MAIN EVENTS November 1853 : Russians destroy the Turkish fleet at Sinope (in response to Turkish attack of Russian forces at Wallachia) January 1854 : French and British fleets stationed in Black sea, an ultimatum is sent to Russia to withdraw forces in February, this is ignored, a proclamation of war is then issued in March September 1854 : Britain and France invade the Crimea, attempting to seize Sevastapol at the Battle of Alma (this was the first major conflict of the Crimea and resulted in 6000 Russian deaths and the capturing of equipment dating back to 1799) The Battle of Balaclava and the charge of the Light Brigade February 1855 : Nicholas I dies and is succeeded by Alexander II October 1854-September 1855 : The Siege of Sevastapol, after a series of artillery bombardments, resulting in the loss of 2-3000 troops a day, Russia surrenders The war then peters out and Russia eventually agrees to peace talks
THE TREATY OF PARIS Signed in March 1856 European powers were given duty to protect Christian subjects in the Ottoman Empire Russia gave up its claim as the protector of the principalities Russia gives a large part of Bessarabia to Moldavia Russia prohibited from keeping a fleet in the Black Sea an has to remove all Black Sea forts The Treaty showed how other powers feared Russia’s strength and were therefore taking measures to weaken its military power The war acted as a catalyst for many key reforms within Russia
THE IMPACT OF THE WAR General Russia’s military failures and the strict terms of the Treaty of Paris led many to question the future of the Russian Empire Many argued that Russia’s status as a great power was now damaged Casualties ‘The Crimean war involved far heavier casualties than any other European war fought between 1815 and 1914’ Russia is thought to have lost 450 000 men, most to disease, in comparison to Turkey’s 150 000 deaths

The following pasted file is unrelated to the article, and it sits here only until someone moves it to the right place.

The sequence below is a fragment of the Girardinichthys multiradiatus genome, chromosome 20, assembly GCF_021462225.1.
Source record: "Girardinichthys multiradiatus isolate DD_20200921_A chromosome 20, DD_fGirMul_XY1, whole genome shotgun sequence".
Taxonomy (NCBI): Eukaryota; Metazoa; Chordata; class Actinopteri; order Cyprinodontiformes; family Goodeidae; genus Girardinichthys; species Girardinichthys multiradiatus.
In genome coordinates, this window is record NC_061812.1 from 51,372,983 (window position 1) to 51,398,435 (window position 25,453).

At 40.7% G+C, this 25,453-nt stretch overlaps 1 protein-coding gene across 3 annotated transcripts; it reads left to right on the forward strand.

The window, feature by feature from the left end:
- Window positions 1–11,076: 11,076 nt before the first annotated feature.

THE EMANCIPATION OF THE SERFS The Crimean war highlighted Russia’s backwardness in terms of transport, communication and technology P. 153 quote Alexander recognised weaknesses in his country and began a process of reform Serfdom underpinned the way in which Russian society was structured; it’s abolition would therefore necessitate changes in the government of the country.
REFORMS Local government Reduced political role for the nobility at a local level Creation of Zemstva meant local government officials now had to be elected (were the Tsars relaxing their grip?) General Expansion of the railways 2 billion roubles spent on constructing 20 000km of track
MILITARY REFORMS Before Crimea, the Russian army numbered around one million, made up mostly from peasants. Accommodation and discipline was poor, with ‘the gauntlet’ being used to enforce measures Morale was low, due to the impact of disease and poor clothing and equipment 1862-74 saw Milyutin’s programme of reforms. Service was reduced to 15 years and further training was provided at all levels Russia now had a more professional army in line with other western powers The army could also now be relied on to maintain civil order and fight overseas